While eyes remain fixated on the architectural battle between Intel and ARM, a second front is soon about to open up that will determine mobile supremacy for the rest of the decade. Whereas yesterday’s story on the collapse of Wintel and the anointing of Google and Samsung are repeated endlessly, now tables are being set for a significant turning. Thanks to Intel introducing a very competitive Silvermont architecture and the reality that a process gap is growing vis-à-vis Samsung’s Foundry, a new hierarchy is forming that will allow the x86 monopoly to extend its power by pulling in DRAM and NAND into an extended SOC family of solutions. Shortages and rising prices in the memory market are actually about to work to the favor of Intel relative to the ARM merchant players and perhaps sets the stage for a Samsung alliance that one could say resembles that of the IBM PC win in 1981.
It was twenty years ago that DRAM was entering its peak valuation stage with the blow off occurring at the launch of Win95. Now, with ten turns of the Moore’s Law crank we are down to two players who form a tightening oligarchy on the one commodity, outside oil, that could bring the world economy to a halt. Samsung’s dreams of cornering the mobile market are based on leveraging DRAM, NAND and their ARM processors into becoming the lowest cost manufacturer. Furthermore, if DRAM were to become constricted, the empire could expand their tentacles into the PC space. Thus threatening Intel’s dominance…if only Samsung could build an advanced ARM processor on a leading edge process. My bet now is that Intel will flip this hierarchy.
Intel’s launch of Haswell comes at a time when many analysts are skeptical of a rebound in mobile PCs. It is understandable as the refresh cycle that came around every three years like clockwork has stretched in most cases to 5 years and beyond. The significance of Haswell lies not just in its lower power but also in the addition of graphics DRAM and I/O onto a multi chip package signaling a directional change. By sourcing memory and extending the definition of the SOC, Intel will simplify the design for OEMs and thus move more of the platform value away from them. Next year’s 14nm shrink of Haswell will likely signal the start of a cost down curve for Intel as ULV parts head below $200 and towards $100, thus removing the low power premium that has in the past been bankable ($) but at a cost of low volume stagnation.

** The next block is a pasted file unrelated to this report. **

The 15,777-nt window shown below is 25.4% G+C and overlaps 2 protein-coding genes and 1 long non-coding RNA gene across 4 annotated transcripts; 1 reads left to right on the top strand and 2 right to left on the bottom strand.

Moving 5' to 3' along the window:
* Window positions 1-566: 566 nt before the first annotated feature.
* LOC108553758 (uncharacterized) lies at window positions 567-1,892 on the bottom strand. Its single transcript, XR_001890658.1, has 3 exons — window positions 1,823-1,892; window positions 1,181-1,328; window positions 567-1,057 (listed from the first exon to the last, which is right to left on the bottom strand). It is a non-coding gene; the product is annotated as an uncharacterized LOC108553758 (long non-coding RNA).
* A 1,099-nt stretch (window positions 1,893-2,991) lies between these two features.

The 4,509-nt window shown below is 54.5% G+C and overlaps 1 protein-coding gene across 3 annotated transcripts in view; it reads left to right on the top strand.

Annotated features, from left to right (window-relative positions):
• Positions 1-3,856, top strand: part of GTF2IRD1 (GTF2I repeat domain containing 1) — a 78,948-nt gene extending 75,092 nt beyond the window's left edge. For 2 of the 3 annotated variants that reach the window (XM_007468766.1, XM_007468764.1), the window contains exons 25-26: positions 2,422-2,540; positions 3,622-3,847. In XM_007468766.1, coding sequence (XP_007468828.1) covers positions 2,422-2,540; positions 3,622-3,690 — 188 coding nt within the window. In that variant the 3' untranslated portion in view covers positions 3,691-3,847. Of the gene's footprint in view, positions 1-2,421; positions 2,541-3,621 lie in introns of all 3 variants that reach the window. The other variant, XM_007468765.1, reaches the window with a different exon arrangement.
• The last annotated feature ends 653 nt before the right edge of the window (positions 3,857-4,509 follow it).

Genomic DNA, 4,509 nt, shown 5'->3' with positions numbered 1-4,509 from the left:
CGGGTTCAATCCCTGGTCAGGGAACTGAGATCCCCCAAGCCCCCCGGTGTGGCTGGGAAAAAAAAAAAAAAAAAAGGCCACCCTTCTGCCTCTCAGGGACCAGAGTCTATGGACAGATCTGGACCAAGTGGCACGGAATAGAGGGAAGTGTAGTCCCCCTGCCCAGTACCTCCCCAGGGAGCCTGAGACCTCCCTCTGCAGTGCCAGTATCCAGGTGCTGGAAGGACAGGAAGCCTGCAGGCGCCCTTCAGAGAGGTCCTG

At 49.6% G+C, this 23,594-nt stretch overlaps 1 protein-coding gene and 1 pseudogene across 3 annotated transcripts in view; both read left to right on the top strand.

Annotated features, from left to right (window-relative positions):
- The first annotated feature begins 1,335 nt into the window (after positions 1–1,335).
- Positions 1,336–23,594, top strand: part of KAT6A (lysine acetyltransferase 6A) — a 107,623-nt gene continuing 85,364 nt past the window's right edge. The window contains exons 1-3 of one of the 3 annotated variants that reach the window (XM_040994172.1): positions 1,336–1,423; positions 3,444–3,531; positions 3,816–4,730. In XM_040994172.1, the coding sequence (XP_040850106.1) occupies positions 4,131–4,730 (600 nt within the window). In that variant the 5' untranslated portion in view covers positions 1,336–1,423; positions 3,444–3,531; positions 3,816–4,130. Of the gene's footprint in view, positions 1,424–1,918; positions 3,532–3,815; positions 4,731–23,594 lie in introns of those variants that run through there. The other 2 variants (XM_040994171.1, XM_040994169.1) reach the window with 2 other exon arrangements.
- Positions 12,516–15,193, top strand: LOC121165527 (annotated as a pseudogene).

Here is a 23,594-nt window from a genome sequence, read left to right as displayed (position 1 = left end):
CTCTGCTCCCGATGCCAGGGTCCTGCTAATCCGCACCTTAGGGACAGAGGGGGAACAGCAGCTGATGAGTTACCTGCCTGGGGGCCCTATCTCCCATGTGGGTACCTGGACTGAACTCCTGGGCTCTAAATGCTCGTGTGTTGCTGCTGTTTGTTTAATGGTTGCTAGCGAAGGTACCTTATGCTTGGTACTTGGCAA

With the introduction of the Silvermont architecture, Intel is able to accomplish two significant goals. The first is to have a Fab filler immediately after the launch of the newest mobile PC processor thus improving its ROI on its massive Capex, which should lead to an improvement in Intel’s financials. Second, though, I think Intel finally figured out that the <$200 tablet and smartphone market is open to a packaging strategy that combines all digital electronics under one roof – including memory. There will be hundreds of millions of mobile devices that will use the minimum DRAM and NAND configuration. Intel can supply this to a broader set of OEMs residing in China Inc. and set a low end pressure point on Samsung that can't be ignored.
The interesting part though comes next. By pushing Atom to the front of the process line, it has created an enormous cost gap with Samsung’s own mobile ARM processors. If Intel embarks on a cheap, couple sizes fits all mobile SOC product line for China Inc., then Samsung will be compelled to enter the Atom ecosphere in order to remain cost competitive. Samsung’s announcement that it will use Intel in its Windows tablet was a foregone conclusion based on the fact that a play in the business world requires that an OEM be compatible with Office. Microsoft took an additional step to solidify its corporate monopoly by recently offering Free versions of Office for the 10” tablet market. Clearly this is a strategy to block Google Chrome and slowdown the march of Apple’s iPAD.